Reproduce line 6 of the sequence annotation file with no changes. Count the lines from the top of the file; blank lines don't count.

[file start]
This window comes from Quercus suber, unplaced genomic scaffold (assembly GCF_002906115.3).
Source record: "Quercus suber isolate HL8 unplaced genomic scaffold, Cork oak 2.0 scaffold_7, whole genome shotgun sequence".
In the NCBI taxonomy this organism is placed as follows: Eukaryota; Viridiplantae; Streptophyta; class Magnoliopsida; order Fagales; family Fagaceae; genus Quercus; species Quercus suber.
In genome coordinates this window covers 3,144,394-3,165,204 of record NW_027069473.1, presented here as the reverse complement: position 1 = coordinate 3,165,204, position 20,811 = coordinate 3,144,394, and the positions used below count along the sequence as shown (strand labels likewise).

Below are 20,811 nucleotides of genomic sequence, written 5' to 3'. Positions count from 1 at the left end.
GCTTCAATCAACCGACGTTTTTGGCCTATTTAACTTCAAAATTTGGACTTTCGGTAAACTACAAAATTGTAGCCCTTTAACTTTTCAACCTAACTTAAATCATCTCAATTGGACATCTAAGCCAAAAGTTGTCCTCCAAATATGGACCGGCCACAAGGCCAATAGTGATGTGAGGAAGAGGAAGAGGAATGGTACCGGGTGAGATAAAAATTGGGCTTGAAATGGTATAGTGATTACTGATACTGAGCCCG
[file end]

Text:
GCTTCAATCAACCGACGTTTTTGGCCTATTTAACTTCAAAATTTGGACTTTCGGTAAACTACAAAATTGTAGCCCTTTAACTTTTCAACCTAACTTAAATCATCTCAATTGGACATCTAAGCCAAAAGTTGTCCTCCAAATATGGACCGGCCACAAGGCCAATAGTGATGTGAGGAAGAGGAAGAGGAATGGTACCGGGTGAGATAAAAATTGGGCTTGAAATGGTATAGTGATTACTGATACTGAGCCCG